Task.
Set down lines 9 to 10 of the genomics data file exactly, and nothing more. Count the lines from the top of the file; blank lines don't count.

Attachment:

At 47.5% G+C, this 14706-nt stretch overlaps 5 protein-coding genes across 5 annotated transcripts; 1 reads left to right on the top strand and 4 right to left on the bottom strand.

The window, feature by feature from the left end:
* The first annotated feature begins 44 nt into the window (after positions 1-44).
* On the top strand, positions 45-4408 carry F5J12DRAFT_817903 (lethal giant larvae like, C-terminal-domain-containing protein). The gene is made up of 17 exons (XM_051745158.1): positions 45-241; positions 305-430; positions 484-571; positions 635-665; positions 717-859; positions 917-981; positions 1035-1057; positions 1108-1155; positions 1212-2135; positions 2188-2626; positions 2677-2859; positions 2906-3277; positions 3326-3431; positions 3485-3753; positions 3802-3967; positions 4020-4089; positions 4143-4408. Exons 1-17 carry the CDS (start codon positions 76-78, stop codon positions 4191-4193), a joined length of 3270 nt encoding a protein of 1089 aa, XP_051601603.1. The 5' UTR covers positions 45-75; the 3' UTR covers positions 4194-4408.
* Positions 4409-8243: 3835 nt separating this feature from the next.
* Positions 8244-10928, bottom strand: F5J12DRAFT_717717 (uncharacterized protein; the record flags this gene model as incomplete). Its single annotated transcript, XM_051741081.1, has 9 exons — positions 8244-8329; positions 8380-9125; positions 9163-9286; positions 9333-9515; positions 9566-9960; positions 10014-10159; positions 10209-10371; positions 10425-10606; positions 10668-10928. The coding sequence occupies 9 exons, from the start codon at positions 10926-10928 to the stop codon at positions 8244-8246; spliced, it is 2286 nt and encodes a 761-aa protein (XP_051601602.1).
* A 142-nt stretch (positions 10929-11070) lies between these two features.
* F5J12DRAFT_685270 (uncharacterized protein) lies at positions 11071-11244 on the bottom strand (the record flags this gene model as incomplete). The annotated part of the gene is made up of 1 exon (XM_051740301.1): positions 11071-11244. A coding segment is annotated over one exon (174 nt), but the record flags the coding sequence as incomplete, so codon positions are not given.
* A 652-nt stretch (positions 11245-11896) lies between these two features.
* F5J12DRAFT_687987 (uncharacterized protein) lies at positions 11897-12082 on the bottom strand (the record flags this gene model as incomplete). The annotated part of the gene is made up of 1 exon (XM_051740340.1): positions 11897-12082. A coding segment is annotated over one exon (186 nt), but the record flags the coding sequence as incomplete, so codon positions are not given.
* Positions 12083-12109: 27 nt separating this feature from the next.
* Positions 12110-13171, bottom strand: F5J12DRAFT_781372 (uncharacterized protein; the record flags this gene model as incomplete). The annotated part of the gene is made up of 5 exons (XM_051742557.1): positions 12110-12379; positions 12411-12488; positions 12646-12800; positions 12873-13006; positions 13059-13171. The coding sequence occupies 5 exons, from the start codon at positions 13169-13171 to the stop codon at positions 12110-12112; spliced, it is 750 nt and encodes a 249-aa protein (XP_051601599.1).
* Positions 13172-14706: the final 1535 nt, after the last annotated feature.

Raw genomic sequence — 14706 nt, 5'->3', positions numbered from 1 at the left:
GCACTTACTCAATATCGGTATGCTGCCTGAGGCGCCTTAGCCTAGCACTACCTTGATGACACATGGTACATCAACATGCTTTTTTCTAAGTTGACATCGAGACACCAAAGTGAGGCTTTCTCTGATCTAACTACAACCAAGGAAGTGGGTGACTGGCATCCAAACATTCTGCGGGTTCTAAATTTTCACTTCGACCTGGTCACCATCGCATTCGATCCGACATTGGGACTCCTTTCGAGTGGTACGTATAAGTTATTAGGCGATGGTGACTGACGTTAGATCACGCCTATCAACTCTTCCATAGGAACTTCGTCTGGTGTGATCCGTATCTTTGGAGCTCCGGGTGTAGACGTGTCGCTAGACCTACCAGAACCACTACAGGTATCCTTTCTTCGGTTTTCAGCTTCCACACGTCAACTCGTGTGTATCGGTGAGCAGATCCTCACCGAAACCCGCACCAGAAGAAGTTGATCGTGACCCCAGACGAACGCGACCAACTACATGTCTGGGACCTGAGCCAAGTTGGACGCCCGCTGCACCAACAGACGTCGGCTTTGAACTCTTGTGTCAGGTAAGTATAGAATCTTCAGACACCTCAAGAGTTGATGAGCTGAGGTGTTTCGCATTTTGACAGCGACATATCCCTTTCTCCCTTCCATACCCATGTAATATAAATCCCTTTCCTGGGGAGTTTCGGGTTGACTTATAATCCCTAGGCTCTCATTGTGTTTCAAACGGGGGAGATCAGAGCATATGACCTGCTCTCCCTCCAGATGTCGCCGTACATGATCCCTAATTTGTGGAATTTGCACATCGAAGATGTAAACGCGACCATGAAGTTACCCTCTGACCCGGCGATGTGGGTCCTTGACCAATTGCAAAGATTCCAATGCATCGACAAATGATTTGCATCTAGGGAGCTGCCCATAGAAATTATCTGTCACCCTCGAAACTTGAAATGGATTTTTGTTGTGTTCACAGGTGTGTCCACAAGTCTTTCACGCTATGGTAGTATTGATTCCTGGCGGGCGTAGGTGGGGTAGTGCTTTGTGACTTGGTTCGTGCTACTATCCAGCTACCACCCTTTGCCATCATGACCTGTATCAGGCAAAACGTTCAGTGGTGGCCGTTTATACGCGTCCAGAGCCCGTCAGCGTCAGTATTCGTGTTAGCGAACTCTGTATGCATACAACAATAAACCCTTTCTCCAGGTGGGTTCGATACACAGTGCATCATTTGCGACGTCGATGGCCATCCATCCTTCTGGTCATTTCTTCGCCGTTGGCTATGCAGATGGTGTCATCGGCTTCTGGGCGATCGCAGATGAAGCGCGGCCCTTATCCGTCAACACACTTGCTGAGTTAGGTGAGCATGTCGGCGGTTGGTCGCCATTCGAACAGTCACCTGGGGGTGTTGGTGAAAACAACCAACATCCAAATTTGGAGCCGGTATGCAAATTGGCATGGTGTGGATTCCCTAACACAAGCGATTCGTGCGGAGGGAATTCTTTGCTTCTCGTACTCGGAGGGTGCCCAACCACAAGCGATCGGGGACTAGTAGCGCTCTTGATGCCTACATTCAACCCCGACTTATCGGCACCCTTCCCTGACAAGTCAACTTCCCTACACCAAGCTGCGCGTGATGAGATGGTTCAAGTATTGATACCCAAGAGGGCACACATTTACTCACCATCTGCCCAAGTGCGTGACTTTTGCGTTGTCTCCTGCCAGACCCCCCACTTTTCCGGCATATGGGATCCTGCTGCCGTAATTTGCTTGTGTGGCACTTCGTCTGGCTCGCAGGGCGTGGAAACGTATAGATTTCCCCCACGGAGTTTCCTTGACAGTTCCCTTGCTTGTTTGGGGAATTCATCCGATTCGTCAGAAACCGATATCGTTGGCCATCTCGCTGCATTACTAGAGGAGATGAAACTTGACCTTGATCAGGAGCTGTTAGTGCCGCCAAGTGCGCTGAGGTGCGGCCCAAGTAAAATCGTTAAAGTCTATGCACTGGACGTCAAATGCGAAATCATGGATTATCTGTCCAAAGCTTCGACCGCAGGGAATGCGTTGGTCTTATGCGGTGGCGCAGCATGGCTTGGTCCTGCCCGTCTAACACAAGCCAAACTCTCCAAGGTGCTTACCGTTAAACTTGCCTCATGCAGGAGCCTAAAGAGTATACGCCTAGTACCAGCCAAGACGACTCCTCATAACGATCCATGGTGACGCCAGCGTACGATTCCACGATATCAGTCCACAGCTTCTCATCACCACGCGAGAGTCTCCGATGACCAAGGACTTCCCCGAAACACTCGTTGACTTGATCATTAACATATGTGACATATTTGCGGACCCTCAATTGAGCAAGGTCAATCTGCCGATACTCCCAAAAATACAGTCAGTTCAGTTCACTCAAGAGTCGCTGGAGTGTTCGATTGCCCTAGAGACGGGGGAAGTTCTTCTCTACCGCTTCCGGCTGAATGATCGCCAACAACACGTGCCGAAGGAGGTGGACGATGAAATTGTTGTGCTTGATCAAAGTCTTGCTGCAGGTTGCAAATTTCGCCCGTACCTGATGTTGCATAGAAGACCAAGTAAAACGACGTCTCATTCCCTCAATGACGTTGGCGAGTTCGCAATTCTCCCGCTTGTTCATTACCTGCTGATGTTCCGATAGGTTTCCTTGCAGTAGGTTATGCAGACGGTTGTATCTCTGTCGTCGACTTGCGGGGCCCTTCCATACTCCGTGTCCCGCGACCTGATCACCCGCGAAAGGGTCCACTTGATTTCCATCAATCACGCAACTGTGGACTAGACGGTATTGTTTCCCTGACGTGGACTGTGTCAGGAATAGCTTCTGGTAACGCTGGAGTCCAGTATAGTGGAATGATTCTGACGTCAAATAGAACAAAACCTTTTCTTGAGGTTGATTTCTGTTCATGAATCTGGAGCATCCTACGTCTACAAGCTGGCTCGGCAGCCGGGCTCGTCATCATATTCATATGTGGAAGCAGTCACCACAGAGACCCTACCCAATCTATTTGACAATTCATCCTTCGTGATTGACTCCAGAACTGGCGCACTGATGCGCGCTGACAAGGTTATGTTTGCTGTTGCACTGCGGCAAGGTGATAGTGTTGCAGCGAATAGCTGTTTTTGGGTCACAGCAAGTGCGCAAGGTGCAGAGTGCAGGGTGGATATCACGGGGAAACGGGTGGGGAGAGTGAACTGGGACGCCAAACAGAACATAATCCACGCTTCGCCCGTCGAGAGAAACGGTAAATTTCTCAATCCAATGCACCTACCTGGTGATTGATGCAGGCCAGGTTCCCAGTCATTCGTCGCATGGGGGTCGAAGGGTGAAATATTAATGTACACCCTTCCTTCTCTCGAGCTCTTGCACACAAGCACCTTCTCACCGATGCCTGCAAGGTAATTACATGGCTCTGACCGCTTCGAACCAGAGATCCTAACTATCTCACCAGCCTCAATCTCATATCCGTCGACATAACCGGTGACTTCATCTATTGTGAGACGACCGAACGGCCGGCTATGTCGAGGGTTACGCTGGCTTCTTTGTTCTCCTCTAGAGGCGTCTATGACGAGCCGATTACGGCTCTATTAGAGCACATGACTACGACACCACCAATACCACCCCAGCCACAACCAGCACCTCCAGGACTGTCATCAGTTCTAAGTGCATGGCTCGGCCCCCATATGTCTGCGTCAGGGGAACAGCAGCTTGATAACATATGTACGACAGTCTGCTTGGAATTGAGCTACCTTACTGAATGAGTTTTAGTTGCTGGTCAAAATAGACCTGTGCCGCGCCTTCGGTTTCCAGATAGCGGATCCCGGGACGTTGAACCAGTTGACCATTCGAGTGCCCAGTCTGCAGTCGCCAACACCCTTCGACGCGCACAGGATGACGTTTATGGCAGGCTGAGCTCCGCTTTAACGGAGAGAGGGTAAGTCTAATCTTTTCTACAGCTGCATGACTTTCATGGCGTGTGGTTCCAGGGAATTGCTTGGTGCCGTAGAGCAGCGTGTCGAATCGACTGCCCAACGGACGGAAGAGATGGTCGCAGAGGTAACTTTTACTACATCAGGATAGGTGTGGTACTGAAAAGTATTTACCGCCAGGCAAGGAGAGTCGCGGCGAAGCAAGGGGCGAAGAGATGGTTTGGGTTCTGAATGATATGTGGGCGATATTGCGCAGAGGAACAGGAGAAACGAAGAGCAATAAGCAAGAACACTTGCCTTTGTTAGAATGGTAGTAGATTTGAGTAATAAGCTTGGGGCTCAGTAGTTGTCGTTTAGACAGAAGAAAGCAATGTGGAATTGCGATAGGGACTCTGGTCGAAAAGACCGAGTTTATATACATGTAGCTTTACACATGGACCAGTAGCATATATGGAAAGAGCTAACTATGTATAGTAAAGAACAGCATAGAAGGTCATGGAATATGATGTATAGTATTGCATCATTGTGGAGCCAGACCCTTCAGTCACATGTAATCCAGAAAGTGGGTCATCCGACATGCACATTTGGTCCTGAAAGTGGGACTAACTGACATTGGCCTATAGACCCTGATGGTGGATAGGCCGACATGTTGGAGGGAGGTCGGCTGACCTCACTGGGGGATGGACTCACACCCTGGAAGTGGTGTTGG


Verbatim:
* A 652-nt stretch (positions 11245-11896) lies between these two features.
* F5J12DRAFT_687987 (uncharacterized protein) lies at positions 11897-12082 on the bottom strand (the record flags this gene model as incomplete). The annotated part of the gene is made up of 1 exon (XM_051740340.1): positions 11897-12082. A coding segment is annotated over one exon (186 nt), but the record flags the coding sequence as incomplete, so codon positions are not given.